void main() {
    final engine = Engine();
    final car = Car(engine);
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Adding more parts

Now, let's imagine that you're a car manufacturer and you are creating parts of a car. Since cars are not only made of engines, you now have this class structure:

Please note that I'm not a car manufacturer and this is not all the parts a car needs.

class Car {
    final Engine engine;
    final List<Wheel> wheels;
    final List<Door> doors;
    final List<Window> windows;
    Car(this.engine, this.wheels, this.doors,;

    void start() {

    void rollDownAllWindows() {
        for (var w in windows) {

    void openAllDors() {
        for (var d in doors) {

    // ...
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Since the engine is final and must be passed on in the constructor, the class won't compile until you give it a working engine. It doesn't make sense that your doors doesn't work until you have a working engine.

With the construction injection approach, you're only able to have a Car instance after you have all the pieces already done, and can not have an "incomplete" Car.

Setter injection

The dependencies are set on a class through setter methods.

This pattern allows for more flexibility as the dependencies can be set or changed after the class is created.

Whenever you have an instance of Car, you can just use setEngine to set an engine to the car. This fixes the previous problem and we can now have a Car and later give it an engine.

class Car {
    Engine? engine;
    List<Wheel> wheels;
    List<Door> doors;
    List<Window> windows;
    Car(this.wheels, this.doors,, {this.engine});

    void setEngine(Engine newEngine) {
        engine = newEngine;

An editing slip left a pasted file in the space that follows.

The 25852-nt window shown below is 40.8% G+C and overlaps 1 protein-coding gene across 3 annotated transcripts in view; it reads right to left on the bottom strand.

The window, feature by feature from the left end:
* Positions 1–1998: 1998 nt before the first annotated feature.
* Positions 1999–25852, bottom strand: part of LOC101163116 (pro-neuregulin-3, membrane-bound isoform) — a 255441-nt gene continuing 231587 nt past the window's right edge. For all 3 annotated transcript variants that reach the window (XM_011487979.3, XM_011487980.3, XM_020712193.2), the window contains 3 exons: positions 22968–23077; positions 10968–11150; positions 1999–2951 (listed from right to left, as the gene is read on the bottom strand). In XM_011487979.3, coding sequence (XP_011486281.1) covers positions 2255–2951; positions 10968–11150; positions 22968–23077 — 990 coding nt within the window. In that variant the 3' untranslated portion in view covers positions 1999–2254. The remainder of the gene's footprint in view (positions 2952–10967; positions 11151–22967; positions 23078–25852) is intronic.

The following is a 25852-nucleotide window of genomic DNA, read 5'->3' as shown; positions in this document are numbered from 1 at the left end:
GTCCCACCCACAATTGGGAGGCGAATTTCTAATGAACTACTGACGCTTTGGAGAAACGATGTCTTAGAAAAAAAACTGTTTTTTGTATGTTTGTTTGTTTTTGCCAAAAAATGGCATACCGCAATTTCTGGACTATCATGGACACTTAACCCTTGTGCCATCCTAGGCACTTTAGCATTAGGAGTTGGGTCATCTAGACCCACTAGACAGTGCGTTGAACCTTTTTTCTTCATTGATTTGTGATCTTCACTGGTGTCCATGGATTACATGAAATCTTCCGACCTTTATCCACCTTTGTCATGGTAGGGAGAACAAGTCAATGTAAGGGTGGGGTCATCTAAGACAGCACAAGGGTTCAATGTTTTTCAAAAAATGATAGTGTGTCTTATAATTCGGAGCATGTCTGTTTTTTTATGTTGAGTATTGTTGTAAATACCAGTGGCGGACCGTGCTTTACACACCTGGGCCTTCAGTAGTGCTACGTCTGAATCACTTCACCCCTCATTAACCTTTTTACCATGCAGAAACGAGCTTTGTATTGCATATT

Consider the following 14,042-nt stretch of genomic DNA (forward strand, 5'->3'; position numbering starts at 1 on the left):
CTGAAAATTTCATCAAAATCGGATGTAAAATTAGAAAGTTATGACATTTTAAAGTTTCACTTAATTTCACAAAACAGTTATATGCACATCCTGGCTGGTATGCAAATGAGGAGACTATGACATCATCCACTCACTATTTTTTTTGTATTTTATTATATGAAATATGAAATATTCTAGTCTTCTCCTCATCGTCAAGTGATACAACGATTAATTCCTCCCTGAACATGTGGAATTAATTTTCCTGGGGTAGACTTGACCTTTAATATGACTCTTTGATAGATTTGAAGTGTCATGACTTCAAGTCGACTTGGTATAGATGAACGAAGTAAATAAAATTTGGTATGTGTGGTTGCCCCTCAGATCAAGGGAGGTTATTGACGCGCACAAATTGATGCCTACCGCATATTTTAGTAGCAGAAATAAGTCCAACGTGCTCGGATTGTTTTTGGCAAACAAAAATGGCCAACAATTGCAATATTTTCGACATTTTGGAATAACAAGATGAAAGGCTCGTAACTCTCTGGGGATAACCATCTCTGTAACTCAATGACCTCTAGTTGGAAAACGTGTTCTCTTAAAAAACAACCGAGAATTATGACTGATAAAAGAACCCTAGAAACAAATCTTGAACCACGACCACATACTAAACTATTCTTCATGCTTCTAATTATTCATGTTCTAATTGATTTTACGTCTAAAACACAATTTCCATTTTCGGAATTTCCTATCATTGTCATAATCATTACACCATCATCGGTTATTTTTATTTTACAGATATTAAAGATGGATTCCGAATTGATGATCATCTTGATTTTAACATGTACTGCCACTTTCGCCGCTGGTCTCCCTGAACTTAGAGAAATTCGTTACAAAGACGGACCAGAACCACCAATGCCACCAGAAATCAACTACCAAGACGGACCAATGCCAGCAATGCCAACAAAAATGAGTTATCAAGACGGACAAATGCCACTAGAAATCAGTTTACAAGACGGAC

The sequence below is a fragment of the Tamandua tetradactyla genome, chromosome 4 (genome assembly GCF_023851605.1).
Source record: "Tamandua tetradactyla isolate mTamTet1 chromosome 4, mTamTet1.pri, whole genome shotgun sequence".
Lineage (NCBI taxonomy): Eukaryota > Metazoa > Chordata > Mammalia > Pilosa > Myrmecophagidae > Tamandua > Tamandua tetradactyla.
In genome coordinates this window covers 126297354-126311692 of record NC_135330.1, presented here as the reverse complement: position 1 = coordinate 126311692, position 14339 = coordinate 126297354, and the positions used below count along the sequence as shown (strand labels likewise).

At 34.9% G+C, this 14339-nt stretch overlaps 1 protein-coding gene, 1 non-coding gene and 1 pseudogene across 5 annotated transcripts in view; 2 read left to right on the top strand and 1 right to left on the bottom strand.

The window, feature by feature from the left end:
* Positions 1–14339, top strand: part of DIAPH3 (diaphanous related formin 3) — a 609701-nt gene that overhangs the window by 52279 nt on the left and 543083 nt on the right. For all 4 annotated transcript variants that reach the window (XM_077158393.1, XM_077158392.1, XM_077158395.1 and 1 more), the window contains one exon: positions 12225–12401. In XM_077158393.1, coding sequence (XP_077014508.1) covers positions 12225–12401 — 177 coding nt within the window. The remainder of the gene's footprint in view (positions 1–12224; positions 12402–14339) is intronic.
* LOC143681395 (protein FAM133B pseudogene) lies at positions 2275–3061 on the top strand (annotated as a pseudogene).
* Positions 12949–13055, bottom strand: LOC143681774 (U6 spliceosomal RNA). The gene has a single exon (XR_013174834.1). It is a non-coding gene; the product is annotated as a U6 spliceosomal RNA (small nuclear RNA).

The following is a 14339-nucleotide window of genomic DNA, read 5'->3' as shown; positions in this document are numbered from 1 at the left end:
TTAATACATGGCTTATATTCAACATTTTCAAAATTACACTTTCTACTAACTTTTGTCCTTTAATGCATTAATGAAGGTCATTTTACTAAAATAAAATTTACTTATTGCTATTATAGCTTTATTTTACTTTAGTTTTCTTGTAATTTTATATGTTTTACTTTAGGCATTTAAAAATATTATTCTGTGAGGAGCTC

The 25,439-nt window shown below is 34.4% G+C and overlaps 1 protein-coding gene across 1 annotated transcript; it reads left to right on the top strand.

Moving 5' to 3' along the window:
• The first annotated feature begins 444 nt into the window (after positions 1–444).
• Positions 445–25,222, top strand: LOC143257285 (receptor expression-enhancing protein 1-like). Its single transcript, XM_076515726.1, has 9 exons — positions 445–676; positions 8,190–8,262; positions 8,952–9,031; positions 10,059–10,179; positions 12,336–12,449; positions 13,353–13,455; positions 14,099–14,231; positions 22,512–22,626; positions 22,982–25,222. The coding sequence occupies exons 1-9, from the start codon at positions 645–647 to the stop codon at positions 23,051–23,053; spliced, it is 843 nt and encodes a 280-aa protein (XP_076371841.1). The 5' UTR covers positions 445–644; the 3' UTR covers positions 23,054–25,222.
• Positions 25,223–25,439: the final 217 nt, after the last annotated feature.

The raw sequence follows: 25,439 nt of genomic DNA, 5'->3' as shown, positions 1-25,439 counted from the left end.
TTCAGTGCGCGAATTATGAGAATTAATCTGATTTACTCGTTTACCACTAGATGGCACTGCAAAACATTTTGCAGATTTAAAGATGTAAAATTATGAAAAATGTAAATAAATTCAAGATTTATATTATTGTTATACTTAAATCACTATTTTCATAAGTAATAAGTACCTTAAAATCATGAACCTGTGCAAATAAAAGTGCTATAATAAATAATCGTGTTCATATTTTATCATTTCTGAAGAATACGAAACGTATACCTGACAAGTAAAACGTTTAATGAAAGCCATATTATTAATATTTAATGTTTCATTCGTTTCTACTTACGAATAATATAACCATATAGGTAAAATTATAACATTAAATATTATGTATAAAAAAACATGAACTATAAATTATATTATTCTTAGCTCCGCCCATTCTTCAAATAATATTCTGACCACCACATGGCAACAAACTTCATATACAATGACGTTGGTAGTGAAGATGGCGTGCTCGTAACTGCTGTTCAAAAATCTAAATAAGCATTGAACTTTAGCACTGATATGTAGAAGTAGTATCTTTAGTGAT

void start() {

    // ...
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Now all you have to do is call setEngine whenever your engine is ready to be placed in the car. You also must add some validation so that you don't have runtime errors happening in your code. For more information on how to properly prevent these issues, take a look at Null safety in Dart.

Other types of dependency injection

These other types will not be covered in this example, so these are just introductions.

Interface injection

The class implements an interface which defines the methods for injecting the dependencies.

This pattern allows for more abstraction and decoupling of the code, as the class does not have to depend on a specific implementation of the interface.

Ambient context

You may be familiar with the provider pub package

A shared context is used to provide the dependencies to the classes that require them.

This pattern can be useful in situations where multiple classes need access to the same dependencies.

Service locator

You may be familiar with the get_it pub package.

A central registry is used to manage and provide the dependencies to the classes that require them.